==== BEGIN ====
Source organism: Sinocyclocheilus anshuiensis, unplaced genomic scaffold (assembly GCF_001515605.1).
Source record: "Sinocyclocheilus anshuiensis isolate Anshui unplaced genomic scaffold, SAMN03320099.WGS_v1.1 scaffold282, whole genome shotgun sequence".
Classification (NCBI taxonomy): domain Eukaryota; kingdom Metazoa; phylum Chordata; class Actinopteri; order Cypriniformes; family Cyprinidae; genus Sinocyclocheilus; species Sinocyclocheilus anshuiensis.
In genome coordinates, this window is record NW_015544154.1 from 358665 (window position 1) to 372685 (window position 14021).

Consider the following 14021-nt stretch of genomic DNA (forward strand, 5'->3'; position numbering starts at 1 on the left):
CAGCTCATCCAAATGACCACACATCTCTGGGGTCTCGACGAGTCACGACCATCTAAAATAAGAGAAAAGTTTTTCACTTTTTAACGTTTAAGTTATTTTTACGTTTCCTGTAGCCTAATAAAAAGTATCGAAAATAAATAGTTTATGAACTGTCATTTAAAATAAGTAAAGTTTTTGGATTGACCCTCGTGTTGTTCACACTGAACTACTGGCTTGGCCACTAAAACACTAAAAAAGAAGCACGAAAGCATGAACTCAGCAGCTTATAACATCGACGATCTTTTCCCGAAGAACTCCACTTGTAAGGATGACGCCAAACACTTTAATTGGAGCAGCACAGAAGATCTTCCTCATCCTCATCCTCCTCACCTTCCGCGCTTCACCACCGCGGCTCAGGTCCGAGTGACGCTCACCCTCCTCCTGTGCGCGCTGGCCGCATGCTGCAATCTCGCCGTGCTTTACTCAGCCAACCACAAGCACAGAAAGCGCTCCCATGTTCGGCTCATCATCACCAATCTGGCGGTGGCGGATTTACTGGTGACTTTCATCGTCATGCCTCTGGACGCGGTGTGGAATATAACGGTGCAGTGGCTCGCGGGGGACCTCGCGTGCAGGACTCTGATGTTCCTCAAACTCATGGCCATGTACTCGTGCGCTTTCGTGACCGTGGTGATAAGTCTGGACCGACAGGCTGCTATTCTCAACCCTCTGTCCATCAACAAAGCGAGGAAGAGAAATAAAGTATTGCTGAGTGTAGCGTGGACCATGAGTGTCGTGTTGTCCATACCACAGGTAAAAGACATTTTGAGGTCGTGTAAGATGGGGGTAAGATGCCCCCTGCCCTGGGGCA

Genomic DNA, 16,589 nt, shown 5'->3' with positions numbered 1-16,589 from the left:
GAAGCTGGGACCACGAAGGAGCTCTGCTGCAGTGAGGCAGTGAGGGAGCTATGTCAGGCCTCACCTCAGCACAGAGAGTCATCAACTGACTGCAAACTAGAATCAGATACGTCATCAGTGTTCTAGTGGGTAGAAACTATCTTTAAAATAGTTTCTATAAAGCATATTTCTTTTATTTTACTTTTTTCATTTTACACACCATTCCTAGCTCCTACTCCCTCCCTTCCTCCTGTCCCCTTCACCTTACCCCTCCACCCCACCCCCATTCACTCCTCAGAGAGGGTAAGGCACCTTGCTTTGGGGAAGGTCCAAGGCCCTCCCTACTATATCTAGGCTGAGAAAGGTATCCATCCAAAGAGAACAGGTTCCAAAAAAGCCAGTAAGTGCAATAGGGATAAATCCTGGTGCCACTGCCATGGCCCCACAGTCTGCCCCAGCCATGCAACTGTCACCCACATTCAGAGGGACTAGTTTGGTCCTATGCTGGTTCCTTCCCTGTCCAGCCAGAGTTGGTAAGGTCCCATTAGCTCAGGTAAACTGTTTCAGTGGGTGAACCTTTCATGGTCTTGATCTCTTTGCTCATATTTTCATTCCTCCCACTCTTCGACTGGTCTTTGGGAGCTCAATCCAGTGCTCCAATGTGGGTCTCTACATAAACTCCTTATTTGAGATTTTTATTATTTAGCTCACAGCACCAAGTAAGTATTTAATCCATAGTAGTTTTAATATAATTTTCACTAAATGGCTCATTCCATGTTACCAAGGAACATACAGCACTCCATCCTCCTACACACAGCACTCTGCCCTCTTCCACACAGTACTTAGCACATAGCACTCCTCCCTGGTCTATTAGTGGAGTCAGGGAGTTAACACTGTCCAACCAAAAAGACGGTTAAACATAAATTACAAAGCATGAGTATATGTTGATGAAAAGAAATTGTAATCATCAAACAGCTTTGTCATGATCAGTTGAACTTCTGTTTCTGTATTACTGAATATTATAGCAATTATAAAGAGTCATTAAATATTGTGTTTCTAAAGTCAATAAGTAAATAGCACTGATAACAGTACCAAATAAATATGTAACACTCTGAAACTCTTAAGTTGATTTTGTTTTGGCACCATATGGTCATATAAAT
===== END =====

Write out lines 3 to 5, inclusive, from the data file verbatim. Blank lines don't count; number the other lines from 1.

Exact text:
Classification (NCBI taxonomy): domain Eukaryota; kingdom Metazoa; phylum Chordata; class Actinopteri; order Cypriniformes; family Cyprinidae; genus Sinocyclocheilus; species Sinocyclocheilus anshuiensis.
In genome coordinates, this window is record NW_015544154.1 from 358665 (window position 1) to 372685 (window position 14021).

Consider the following 14021-nt stretch of genomic DNA (forward strand, 5'->3'; position numbering starts at 1 on the left):